- Letter to the Editor
- Open Access
Immunoglobulin E-Mediated Anaphylaxis to Sesame
© World Allergy Organization; licensee BioMed Central Ltd. 2008
- Published: 15 August 2008
- Food Allergy
- Sesame Seed
- Sesamum Indicum
- Primary Manifestation
- Serum Tryptase Level
The incidence of food allergy is age dependent, particularly affecting children and young patients. When self-reported, it ranges between 3% and 35%. However, placebo-controlled food challenge is positive in just 1% to 4% of all suspected cases . In elderly, anaphylactic reactions tend to be less severe, and a primary manifestation at this age is unusual.
A 70-year-old white man needed twice in the past 6 months emergency medical help because of acute systemic anaphylactic reactions, both timely associated with sesame (Sesamum indicum) ingestion. Fifteen minutes after consumption of sesame-poppy-raisin sweets or sesame bread, the patient developed generalized urticaria with periorbital, periocular, and laryngeal edema associated with severe hypotension and unconsciousness. In both cases, emergency treatment with intramuscular administration of epinephrine and high doses of corticosteroids and antihistamines intravenously was needed. Previous allergic reactions were denied. Occasional contact to sesame throughout the life span and noncontributory further own and familial anamnesis were stated.
Skin prick tests to common inhalant allergens, house-dust mite, preservatives, and food allergens were negative. Furthermore, prick-to-prick tests with poppy seed, raisins, and wheat flour remained negative as well.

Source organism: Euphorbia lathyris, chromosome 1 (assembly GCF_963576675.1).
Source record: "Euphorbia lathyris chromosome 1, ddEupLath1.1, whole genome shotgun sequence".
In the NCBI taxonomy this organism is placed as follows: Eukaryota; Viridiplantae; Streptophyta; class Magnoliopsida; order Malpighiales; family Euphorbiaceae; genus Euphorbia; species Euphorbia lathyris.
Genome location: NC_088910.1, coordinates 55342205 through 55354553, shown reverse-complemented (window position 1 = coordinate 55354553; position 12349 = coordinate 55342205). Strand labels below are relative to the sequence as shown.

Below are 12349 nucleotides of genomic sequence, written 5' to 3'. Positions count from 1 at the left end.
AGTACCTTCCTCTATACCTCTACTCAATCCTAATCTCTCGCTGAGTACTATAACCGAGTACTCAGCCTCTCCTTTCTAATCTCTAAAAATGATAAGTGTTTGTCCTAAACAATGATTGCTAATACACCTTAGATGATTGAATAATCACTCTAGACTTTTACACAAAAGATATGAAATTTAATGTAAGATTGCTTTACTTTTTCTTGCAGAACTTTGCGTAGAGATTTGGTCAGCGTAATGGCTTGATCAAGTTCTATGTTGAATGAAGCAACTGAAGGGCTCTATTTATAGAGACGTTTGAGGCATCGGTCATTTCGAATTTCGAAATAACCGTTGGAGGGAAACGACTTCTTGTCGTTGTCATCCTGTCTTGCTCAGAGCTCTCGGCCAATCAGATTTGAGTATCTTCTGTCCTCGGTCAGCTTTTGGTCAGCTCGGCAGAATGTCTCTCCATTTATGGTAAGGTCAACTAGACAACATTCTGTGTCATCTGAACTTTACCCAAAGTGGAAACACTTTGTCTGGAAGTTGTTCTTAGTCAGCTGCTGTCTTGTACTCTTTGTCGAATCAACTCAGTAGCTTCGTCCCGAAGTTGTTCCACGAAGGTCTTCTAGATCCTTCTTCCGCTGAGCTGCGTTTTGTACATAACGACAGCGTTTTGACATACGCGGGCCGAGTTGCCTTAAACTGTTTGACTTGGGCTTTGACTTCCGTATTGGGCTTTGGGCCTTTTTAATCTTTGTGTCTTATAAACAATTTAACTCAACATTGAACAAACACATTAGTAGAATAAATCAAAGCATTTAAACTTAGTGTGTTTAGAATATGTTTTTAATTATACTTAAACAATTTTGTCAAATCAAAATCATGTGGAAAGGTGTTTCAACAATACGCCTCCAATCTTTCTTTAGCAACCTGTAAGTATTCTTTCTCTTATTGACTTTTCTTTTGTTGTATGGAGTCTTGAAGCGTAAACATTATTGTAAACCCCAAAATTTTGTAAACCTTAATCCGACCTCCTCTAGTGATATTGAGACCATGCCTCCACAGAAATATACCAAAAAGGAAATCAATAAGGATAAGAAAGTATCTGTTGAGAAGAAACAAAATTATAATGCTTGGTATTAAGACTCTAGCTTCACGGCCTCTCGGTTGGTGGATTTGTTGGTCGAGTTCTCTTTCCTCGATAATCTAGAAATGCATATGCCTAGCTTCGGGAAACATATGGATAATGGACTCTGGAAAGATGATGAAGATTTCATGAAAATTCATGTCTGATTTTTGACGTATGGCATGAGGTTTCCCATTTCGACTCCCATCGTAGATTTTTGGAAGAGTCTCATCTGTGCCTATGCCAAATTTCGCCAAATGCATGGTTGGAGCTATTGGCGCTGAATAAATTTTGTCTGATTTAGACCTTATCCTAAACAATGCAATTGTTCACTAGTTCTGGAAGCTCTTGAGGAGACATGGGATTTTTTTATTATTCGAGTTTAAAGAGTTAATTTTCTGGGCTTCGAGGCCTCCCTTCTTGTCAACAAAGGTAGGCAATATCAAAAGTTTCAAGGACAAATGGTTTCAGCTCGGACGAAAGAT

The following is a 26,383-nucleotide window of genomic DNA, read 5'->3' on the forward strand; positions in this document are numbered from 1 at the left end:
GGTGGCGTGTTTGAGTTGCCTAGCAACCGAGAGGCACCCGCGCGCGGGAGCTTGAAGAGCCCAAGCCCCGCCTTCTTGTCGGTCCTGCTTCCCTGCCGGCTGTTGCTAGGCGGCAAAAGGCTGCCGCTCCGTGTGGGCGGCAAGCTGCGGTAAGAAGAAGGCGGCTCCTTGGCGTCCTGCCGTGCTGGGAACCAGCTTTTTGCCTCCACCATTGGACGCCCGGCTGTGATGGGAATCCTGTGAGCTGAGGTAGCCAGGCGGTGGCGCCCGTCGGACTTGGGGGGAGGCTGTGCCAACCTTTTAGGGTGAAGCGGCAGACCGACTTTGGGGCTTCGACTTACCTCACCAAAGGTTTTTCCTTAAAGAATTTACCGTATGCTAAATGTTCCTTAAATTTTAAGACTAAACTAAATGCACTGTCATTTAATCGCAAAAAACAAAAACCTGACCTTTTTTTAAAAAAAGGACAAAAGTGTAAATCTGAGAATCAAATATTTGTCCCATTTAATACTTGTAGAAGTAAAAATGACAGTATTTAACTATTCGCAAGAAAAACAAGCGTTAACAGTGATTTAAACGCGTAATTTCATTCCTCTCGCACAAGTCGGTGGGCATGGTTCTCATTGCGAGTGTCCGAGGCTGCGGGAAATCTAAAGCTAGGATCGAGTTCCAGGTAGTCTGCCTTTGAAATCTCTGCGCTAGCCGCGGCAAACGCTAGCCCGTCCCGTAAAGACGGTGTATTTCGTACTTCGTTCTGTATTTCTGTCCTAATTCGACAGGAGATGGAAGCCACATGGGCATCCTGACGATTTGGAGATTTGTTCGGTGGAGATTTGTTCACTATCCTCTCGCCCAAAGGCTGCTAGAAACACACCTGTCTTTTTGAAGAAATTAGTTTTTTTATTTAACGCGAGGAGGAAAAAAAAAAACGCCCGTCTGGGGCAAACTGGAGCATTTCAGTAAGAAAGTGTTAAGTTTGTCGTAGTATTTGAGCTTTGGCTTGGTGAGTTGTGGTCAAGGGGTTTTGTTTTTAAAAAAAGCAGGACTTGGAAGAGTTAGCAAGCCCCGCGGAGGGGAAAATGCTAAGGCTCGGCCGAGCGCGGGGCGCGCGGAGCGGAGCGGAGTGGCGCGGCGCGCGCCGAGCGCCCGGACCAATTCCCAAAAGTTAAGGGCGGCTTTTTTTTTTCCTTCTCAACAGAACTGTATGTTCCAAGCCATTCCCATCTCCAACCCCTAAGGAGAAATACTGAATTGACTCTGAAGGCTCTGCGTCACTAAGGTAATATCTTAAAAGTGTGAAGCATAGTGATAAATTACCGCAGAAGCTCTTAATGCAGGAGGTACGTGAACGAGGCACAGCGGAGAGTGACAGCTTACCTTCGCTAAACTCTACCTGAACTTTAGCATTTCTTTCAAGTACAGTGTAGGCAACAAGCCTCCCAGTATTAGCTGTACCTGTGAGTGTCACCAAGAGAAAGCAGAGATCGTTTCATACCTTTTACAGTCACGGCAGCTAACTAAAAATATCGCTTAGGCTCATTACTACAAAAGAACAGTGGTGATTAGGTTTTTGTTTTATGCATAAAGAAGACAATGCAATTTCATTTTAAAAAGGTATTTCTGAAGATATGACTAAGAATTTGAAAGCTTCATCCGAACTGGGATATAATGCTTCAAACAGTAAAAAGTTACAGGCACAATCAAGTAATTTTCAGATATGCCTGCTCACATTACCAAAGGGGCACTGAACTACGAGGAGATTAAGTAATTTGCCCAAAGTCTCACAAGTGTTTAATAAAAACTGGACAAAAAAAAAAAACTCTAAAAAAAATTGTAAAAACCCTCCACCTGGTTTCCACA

Surprisingly, skin prick-to-prick tests, both with sesame seed and sesame oil, revealed a pronounced positive reaction compared with the standard histamine control and the control reaction of a healthy volunteer. The specific immunoglobulin E (IgE) for sesame was highly positive (6.37 kUA/L, Phadia ImmunoCAP), whereas total serum IgE (93.5 kUA/L) and basal serum tryptase level (3.1 Hg/L) remained in the normal range.
Complying with the patient's wish to avoid unnecessary diet restriction, we conducted a double-blind placebo-controlled food challenge starting with 25 mg of sesame seeds in bread porridge. Fifteen minutes after a dose of 100 mg of backed sesame seed, acute disseminated urticaria, pruritus, and periorbital and periocular edema occurred without reaction of the upper or lower airways. The IgE-mediated mast cell activation was proven by increased serum tryptase level (17.5 Hg/L) 2 hours after the food challenge-induced anaphylaxis.
The increased reporting of allergic type I hypersensitivity to sesame (S. indicum) with major allergens Ses i 1-7 suggests its growing importance [2–4]. Several recent reports from Pajno et al and Eberlein-König et aldescribe non-IgE-mediated sesame anaphylaxis. Our case of classic IgE-mediated anaphylaxis to sesame with primary manifestation in a 70-yearold patient represents the potential life-threatening severity of food anaphylaxis, especially to foods with pronounced allergenic properties such as sesame, irrespective of the patient's age.
Emmanuella Guenova* **
*Department of Dermatology
Eberhard Karls University
Departments of **Chemistry and Biochemistry
and §Department of Ophthalmology
Eberhard Karls University
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